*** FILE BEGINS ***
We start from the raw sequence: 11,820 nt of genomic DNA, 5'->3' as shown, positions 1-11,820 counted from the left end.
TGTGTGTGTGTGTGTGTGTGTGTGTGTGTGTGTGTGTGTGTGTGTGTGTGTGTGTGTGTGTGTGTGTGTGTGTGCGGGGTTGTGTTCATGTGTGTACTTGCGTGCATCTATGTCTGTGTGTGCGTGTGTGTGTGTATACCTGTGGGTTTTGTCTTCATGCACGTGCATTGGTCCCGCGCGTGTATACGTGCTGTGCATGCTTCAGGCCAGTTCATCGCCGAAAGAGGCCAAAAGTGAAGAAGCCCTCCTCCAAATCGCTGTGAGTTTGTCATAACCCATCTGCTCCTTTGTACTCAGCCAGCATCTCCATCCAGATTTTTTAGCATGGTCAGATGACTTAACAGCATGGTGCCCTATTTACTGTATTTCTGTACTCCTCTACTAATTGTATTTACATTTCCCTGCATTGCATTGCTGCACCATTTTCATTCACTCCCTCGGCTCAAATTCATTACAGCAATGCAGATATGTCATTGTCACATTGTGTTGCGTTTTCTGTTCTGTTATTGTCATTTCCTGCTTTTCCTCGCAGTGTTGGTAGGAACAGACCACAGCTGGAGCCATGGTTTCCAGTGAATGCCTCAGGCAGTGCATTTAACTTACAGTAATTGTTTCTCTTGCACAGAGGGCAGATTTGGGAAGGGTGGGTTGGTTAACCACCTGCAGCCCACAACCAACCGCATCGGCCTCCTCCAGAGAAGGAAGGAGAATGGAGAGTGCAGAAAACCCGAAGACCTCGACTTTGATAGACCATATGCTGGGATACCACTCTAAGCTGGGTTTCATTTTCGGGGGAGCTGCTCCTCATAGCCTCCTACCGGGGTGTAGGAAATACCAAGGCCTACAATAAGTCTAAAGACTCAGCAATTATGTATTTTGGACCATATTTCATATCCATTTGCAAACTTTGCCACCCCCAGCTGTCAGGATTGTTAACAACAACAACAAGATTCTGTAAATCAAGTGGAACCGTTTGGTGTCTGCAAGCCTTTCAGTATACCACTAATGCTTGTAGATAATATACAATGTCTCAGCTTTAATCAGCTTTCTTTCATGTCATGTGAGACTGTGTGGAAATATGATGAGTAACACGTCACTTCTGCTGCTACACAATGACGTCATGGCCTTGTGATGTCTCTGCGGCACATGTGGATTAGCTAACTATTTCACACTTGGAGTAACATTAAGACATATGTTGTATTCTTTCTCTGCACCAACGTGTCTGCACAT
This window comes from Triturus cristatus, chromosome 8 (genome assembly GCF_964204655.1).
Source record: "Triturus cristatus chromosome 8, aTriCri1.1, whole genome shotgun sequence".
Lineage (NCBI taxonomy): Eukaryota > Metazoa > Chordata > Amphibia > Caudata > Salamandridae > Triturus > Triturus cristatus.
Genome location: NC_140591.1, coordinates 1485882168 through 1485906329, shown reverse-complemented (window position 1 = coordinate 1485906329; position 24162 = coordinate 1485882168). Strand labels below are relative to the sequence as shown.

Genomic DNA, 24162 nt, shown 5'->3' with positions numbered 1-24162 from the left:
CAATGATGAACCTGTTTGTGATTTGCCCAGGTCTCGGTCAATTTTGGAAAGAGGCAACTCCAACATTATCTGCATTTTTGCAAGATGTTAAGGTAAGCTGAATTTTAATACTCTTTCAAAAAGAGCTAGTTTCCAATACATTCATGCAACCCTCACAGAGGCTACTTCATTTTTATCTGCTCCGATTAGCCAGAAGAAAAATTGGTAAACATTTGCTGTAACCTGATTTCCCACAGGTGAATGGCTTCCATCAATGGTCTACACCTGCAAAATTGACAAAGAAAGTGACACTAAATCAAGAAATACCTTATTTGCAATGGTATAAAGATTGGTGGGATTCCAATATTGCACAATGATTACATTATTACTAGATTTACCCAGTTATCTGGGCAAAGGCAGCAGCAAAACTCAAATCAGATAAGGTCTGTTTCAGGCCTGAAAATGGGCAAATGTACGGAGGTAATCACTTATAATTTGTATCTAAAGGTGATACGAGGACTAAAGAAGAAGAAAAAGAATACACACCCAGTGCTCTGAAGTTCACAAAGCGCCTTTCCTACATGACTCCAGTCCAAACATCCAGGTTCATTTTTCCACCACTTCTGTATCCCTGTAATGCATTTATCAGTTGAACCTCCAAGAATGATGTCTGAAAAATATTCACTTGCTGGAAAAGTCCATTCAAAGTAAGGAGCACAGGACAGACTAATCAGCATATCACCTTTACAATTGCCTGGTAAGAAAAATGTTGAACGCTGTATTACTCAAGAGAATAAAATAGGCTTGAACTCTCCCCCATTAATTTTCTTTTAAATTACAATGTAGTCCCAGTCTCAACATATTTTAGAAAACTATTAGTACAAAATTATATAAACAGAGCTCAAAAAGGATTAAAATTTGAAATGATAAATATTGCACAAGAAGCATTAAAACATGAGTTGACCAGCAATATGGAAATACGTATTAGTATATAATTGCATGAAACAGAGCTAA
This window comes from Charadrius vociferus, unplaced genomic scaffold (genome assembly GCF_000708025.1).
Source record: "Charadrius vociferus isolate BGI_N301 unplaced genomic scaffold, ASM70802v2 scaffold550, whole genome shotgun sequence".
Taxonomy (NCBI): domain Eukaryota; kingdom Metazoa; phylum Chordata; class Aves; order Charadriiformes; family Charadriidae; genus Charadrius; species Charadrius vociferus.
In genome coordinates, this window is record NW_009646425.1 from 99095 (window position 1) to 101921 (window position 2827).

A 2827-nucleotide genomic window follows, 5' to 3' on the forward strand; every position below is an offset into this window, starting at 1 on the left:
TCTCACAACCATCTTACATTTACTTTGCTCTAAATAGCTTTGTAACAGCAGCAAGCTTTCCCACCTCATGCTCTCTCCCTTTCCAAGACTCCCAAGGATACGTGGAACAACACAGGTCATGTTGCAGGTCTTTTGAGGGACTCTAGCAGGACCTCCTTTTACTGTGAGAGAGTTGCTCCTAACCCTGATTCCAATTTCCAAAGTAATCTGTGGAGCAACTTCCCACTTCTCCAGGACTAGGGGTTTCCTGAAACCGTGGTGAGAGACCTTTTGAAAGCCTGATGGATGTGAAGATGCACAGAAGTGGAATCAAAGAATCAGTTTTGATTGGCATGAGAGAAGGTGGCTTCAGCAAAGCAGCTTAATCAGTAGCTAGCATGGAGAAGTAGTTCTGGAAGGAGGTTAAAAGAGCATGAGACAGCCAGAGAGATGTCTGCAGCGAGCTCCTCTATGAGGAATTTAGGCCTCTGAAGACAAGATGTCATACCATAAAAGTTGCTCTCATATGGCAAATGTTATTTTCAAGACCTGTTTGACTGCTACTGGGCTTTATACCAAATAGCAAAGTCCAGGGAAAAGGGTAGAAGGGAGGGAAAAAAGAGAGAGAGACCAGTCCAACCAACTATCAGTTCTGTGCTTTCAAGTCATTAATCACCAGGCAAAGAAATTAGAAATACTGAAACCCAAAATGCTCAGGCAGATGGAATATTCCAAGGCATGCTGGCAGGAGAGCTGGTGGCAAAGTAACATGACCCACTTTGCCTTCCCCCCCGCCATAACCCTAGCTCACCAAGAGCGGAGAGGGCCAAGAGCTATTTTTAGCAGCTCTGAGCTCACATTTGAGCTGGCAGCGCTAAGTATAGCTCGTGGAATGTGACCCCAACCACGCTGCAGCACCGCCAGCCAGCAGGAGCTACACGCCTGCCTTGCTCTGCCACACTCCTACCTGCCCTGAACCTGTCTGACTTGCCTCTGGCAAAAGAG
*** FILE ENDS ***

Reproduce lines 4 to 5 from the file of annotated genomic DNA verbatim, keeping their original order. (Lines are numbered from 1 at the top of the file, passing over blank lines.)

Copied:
Source record: "Triturus cristatus chromosome 8, aTriCri1.1, whole genome shotgun sequence".
Lineage (NCBI taxonomy): Eukaryota > Metazoa > Chordata > Amphibia > Caudata > Salamandridae > Triturus > Triturus cristatus.